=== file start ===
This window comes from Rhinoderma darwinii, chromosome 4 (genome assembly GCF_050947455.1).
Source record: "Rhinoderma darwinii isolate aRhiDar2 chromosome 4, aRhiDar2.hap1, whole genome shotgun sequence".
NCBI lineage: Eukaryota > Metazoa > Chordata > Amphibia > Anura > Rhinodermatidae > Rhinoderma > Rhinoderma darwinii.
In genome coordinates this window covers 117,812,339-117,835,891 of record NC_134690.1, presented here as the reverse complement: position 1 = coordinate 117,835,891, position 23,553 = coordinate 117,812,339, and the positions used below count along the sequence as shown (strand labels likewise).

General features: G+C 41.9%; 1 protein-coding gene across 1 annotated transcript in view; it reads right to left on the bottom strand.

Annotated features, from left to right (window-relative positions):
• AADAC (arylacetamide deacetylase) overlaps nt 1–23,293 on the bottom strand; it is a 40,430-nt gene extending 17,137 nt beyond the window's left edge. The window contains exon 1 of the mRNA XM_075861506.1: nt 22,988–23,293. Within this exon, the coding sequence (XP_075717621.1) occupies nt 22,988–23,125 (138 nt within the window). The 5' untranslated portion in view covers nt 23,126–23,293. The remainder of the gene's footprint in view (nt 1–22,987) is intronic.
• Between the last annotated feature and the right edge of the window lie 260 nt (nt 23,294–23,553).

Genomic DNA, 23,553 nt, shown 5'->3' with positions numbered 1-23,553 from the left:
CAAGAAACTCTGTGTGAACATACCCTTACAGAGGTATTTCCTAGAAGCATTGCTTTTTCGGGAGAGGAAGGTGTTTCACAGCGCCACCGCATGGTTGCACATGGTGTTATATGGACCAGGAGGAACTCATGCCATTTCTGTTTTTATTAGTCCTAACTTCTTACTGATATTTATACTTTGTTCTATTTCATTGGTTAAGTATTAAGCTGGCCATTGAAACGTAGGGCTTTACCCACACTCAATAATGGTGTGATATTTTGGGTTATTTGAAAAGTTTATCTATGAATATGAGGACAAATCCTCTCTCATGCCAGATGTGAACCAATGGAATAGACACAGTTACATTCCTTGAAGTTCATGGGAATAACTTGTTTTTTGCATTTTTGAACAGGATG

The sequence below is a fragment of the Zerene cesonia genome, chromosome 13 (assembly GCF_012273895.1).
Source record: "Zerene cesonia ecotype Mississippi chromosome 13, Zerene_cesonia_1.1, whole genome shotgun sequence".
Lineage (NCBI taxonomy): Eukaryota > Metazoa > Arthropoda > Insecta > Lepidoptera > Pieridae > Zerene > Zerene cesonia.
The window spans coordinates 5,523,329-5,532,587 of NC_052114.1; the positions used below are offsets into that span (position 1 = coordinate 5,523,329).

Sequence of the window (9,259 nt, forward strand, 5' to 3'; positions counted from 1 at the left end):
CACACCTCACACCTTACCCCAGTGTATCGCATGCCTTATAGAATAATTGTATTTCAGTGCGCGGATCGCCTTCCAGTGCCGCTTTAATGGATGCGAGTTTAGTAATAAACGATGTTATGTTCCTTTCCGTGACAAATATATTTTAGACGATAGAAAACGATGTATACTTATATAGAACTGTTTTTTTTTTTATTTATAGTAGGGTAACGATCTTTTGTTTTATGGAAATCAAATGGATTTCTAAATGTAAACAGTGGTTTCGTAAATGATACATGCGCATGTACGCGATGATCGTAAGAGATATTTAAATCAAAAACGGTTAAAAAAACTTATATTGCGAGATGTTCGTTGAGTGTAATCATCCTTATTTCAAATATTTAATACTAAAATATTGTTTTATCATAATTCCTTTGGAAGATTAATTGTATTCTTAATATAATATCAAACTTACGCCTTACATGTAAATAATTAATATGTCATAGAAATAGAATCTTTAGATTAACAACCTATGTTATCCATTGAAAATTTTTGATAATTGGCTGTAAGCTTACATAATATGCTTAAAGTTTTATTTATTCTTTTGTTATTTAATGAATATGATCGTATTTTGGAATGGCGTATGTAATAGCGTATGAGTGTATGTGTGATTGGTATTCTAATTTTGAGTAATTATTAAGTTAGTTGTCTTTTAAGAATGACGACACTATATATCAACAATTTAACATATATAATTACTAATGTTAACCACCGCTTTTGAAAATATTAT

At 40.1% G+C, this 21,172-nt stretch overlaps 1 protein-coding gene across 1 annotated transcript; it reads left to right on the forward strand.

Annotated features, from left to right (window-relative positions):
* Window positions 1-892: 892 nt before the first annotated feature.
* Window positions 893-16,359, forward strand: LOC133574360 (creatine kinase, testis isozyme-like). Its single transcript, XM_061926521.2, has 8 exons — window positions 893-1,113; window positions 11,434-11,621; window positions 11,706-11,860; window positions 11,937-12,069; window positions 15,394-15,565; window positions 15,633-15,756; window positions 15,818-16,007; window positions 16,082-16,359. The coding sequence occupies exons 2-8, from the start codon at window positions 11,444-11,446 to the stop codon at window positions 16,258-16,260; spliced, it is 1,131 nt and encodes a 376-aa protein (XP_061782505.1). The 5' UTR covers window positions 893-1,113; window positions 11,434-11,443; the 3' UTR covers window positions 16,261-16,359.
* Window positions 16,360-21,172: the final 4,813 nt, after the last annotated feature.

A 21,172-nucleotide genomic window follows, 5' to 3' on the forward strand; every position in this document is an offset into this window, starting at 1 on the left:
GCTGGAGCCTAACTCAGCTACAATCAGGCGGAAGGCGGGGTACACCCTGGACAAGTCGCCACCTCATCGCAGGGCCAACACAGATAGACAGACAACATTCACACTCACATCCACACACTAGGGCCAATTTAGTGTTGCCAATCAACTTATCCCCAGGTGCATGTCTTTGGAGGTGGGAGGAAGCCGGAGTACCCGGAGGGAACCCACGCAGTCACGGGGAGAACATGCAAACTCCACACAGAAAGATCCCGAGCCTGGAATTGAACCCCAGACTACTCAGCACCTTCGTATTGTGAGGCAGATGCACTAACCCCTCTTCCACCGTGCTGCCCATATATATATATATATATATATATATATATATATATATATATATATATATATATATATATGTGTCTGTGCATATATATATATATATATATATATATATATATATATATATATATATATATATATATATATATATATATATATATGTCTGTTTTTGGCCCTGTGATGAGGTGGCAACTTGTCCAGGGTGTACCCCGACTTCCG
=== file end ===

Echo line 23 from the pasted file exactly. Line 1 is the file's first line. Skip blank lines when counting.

GCTGGAGCCTAACTCAGCTACAATCAGGCGGAAGGCGGGGTACACCCTGGACAAGTCGCCACCTCATCGCAGGGCCAACACAGATAGACAGACAACATTCACACTCACATCCACACACTAGGGCCAATTTAGTGTTGCCAATCAACTTATCCCCAGGTGCATGTCTTTGGAGGTGGGAGGAAGCCGGAGTACCCGGAGGGAACCCACGCAGTCACGGGGAGAACATGCAAACTCCACACAGAAAGATCCCGAGCCTGGAATTGAACCCCAGACTACTCAGCACCTTCGTATTGTGAGGCAGATGCACTAACCCCTCTTCCACCGTGCTGCCCATATATATATATATATATATATATATATATATATATATATATATATATATATATATATATGTGTCTGTGCATATATATATATATATATATATATATATATATATATATATATATATATATATATATATATATATATATATATATGTCTGTTTTTGGCCCTGTGATGAGGTGGCAACTTGTCCAGGGTGTACCCCGACTTCCG